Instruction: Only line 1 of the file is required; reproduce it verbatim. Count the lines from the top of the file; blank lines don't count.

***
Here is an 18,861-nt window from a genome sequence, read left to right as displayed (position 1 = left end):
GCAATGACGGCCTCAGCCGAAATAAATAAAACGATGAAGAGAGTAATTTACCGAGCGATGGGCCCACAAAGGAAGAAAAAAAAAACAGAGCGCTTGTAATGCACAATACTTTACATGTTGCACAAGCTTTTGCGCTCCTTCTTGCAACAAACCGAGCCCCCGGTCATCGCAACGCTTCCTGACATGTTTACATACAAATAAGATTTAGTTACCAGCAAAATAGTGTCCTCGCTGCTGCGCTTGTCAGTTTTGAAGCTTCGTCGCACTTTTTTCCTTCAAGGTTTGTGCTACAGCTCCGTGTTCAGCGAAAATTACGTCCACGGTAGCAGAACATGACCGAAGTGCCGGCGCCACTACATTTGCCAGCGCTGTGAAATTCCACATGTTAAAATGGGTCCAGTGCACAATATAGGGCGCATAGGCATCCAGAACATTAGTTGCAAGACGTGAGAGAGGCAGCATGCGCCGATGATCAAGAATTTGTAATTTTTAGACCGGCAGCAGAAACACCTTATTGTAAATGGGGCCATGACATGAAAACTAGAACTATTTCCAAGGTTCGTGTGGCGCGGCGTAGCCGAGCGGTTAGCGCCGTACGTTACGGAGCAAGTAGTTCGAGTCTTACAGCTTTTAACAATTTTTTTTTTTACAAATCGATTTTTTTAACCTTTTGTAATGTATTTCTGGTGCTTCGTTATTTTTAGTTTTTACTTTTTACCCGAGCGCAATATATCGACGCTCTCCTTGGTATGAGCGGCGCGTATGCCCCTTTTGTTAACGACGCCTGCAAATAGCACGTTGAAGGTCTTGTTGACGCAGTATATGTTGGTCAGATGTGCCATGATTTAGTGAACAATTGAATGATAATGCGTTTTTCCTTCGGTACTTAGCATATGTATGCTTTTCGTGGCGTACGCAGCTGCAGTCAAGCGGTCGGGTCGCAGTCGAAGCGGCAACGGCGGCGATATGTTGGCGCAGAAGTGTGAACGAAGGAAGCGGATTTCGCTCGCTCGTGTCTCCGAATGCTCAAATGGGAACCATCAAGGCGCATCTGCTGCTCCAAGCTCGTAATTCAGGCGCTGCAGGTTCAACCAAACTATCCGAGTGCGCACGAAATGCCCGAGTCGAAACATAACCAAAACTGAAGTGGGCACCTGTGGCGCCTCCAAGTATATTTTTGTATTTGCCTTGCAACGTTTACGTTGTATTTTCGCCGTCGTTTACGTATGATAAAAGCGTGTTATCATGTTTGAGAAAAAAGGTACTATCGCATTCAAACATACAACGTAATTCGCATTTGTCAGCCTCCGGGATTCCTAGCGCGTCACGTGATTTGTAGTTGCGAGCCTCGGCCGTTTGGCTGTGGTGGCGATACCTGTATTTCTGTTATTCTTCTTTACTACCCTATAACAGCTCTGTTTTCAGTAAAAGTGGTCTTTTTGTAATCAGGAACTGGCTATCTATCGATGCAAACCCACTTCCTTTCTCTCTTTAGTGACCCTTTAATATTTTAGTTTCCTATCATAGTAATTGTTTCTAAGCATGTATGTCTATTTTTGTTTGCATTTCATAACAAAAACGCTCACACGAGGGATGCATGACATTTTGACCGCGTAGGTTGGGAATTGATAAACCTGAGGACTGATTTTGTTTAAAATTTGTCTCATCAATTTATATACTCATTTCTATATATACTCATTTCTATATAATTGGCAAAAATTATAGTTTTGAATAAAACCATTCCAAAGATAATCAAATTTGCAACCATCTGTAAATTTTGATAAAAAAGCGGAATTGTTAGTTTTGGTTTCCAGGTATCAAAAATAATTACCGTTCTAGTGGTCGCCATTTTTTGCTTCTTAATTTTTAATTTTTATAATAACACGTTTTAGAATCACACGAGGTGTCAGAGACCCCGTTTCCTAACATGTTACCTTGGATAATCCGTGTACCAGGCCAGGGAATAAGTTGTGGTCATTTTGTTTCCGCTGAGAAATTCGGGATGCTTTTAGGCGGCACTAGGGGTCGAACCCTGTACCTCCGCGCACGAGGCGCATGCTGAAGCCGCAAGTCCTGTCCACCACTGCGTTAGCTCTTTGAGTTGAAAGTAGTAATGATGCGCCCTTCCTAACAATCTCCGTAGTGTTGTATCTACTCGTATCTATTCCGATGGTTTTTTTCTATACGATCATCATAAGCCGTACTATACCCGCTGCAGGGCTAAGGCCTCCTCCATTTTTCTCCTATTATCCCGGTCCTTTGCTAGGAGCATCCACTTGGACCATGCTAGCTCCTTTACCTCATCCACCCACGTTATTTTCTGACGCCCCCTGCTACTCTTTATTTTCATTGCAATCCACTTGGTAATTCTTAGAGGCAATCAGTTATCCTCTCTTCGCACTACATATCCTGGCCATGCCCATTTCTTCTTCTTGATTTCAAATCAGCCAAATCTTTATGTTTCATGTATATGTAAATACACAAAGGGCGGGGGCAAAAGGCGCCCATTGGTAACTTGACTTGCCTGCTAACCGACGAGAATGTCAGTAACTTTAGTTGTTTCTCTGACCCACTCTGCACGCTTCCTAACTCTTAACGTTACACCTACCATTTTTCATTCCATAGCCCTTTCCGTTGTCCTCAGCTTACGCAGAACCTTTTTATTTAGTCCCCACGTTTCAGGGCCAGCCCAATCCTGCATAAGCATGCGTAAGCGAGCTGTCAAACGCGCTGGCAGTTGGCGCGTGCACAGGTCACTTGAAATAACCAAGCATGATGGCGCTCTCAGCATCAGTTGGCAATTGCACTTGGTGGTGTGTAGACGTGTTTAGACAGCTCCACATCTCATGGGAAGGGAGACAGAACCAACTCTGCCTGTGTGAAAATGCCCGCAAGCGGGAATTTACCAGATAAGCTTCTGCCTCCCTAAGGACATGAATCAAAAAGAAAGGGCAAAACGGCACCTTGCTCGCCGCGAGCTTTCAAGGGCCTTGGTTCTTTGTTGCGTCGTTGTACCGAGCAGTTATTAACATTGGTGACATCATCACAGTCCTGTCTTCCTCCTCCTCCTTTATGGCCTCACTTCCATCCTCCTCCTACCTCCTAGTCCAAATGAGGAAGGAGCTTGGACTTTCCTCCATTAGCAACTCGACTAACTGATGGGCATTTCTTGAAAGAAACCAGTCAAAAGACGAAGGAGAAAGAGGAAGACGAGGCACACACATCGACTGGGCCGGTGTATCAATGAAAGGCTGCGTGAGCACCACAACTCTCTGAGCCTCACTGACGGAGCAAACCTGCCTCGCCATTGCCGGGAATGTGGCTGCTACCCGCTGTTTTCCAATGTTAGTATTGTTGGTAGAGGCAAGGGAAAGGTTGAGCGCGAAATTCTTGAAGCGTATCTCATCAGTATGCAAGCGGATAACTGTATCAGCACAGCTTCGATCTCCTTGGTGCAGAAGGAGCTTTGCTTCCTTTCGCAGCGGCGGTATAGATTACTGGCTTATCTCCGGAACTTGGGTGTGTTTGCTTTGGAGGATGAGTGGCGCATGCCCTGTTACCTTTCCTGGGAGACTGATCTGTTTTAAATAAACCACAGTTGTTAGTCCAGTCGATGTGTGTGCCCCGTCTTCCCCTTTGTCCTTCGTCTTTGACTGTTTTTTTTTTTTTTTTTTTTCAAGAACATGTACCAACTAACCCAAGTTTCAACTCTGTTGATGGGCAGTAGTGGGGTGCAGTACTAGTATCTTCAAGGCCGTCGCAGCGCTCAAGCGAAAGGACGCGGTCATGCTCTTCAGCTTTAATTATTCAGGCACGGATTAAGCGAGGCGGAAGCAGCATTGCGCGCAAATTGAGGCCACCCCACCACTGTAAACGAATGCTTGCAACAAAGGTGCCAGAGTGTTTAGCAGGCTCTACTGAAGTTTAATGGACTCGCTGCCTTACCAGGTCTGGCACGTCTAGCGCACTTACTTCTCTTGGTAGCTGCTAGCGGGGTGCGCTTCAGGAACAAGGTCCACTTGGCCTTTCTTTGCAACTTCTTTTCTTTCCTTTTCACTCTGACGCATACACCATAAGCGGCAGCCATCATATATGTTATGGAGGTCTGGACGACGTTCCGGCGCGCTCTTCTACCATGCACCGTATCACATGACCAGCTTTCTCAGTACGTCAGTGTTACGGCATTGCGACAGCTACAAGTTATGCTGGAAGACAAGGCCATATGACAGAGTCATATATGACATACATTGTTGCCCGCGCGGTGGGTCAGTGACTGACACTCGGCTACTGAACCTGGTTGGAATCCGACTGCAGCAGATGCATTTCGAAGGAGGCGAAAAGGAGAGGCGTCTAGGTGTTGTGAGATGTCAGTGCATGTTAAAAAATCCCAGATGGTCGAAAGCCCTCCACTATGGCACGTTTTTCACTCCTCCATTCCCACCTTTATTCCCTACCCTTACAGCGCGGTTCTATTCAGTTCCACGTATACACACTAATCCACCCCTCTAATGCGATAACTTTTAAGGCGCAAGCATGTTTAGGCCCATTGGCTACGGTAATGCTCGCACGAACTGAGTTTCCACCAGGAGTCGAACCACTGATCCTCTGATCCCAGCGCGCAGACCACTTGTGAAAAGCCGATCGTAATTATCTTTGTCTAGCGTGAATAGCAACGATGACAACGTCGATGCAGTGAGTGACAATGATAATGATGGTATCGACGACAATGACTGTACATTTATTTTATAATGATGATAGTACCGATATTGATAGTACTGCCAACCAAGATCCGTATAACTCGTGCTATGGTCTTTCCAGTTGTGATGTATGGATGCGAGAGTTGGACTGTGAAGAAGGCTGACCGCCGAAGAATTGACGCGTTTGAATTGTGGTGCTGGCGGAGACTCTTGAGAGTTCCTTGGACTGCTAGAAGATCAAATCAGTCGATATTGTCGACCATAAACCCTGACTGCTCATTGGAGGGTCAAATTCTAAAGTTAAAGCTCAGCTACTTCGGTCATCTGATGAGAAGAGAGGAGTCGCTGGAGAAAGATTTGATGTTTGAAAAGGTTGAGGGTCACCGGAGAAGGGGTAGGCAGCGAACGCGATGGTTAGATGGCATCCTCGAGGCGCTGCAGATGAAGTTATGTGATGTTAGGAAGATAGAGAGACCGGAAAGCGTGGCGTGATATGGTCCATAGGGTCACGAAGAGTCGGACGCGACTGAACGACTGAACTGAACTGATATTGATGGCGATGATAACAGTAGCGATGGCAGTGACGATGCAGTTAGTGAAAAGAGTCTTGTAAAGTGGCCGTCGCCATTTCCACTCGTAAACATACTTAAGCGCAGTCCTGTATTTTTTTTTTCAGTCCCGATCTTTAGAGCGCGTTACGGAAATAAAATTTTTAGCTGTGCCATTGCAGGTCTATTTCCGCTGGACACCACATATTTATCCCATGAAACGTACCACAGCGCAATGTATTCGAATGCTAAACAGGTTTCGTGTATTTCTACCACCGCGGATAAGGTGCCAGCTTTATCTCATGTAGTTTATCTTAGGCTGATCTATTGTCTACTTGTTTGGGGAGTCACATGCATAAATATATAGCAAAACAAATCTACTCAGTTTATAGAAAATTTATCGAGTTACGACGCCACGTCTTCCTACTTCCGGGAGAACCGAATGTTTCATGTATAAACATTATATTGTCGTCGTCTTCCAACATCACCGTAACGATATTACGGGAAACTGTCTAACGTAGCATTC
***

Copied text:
Here is an 18,861-nt window from a genome sequence, read left to right as displayed (position 1 = left end):